Police & Justice

 

* Important: FASD in NZ Justice Survey

Researchers from the University of Auckland are conducting a research to understand the knowledge, attitudes, and awareness of fetal alcohol spectrum disorder (FASD) among New Zealand judges and lawyers. As a Judicial staff member, we invite you to take part in a short survey about FASD.

The responses collected from the survey will remain anonymous and will be used to inform guidelines and National policy for addressing FASD, particularly in the Justice setting. You will not be asked to comment on your employer directly, and they will not have access to survey data.

If you are interested in taking part, please click on the link below to access the Participant Information Sheet and the survey. It will take approximately 10 minutes to complete.  If you have any questions about the research, please email [email protected]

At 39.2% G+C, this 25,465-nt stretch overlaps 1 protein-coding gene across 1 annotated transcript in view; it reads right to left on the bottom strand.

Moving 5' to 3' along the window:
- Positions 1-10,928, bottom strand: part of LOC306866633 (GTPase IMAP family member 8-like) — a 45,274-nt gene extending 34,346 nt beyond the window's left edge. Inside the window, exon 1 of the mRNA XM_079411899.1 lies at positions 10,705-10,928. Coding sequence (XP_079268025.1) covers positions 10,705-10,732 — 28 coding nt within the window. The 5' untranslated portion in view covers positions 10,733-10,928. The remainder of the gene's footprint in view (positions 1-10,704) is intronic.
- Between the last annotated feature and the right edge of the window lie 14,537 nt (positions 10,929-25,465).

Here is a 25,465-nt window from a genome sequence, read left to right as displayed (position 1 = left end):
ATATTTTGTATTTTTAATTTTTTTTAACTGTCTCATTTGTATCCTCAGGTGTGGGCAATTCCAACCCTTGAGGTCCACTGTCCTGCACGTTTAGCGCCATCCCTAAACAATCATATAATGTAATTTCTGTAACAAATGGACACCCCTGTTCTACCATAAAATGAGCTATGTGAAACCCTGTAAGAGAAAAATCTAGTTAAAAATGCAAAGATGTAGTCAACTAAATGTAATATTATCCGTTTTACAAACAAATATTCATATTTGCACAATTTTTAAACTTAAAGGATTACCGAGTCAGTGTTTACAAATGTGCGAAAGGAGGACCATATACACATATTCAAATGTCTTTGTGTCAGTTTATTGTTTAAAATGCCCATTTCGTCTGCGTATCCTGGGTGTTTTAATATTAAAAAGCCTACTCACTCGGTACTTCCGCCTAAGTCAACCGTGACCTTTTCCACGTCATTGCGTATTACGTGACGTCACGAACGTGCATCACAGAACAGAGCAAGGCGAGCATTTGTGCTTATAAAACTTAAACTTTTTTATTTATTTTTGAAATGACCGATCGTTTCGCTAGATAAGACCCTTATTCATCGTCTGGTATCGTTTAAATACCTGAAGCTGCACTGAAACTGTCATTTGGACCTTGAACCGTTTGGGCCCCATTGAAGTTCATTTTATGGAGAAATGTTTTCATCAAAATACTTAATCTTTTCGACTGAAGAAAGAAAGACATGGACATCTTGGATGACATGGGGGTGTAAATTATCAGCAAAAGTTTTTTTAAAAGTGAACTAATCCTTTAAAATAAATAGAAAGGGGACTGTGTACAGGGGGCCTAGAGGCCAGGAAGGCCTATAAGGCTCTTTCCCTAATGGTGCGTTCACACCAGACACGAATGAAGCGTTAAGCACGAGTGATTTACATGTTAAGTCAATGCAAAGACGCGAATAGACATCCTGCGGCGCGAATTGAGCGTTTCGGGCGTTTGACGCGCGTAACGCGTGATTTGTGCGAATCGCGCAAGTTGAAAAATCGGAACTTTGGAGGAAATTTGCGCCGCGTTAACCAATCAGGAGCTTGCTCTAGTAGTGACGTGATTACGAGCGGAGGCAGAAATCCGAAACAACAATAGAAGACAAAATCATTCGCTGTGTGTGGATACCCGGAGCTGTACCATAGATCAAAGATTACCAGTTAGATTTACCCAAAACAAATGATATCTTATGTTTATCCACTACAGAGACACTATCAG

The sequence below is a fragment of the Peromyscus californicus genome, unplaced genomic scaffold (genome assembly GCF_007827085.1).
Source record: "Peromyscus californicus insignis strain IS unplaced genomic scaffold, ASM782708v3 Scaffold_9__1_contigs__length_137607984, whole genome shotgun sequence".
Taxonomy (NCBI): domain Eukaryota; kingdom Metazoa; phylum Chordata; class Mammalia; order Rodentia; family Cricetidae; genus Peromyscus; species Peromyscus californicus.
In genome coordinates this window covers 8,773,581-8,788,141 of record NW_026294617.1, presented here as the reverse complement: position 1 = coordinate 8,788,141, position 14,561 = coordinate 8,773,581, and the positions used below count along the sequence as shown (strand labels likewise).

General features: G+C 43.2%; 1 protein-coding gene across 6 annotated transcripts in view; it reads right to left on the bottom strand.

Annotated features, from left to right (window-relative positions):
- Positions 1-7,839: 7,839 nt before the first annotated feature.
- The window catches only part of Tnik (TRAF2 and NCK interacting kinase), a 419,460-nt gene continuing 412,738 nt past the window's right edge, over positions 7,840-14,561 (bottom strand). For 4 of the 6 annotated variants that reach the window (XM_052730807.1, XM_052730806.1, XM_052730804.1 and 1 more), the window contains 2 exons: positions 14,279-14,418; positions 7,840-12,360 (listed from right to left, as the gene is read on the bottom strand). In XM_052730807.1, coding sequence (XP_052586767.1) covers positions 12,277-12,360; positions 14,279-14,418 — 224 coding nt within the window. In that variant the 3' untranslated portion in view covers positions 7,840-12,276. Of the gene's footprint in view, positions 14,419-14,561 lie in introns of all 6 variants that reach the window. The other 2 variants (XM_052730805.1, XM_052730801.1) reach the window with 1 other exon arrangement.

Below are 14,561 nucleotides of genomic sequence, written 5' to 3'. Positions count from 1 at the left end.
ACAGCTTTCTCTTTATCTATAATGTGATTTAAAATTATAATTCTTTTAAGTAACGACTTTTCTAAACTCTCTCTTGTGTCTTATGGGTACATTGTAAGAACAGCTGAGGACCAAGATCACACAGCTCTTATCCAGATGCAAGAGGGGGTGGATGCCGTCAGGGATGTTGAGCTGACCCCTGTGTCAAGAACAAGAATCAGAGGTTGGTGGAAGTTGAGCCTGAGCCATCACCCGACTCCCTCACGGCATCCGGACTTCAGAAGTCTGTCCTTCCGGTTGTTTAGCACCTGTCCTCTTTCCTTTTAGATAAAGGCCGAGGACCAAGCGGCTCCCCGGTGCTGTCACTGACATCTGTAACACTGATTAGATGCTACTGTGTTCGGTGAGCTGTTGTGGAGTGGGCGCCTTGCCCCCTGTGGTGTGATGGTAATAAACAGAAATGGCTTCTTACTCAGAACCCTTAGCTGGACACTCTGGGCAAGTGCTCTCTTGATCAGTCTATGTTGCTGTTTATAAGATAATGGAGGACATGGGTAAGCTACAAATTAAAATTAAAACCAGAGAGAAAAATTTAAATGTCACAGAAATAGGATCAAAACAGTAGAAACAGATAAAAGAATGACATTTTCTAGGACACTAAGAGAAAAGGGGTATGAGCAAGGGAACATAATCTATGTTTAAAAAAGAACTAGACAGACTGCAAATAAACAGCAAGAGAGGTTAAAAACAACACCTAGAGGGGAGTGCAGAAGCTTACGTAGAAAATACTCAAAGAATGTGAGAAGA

Thank you for your participation. Click here to go to the survey.

Scroll down for more information on FASD in the NZ justice system.

 


 

According to a 2019 study in Canada, over 30% of individuals in the penal system presented with FASD, and the Banksia Hill Detention Centre study in Australia put the figure even higher at 36% (with only 2% previously diagnosed). The figure here in Aotearoa New Zealand will be as high as that, if not higher.

As a frontline justice worker, when you come into contact with individuals who have, or are suspected to have FASD, it's essential to think about how you are communicating – the person may present as neurotypical and in fact often may have very high levels of expressive language – but there are many things you may be doing or saying that simply do not make sense to an individual with FASD.

FASD behaviour resulting from communication breakdowns could be construed as wilful and further unhelpful punitive justice may be applied. There is an excellent article in Stuff (June 8, 2022) which discusses how an individual with FASD may present in a misleading way – click here for a 5-minute read.

A three-minute video from The Asante Centre in Canada also illustrates the communication gap well. Click on the image below to watch.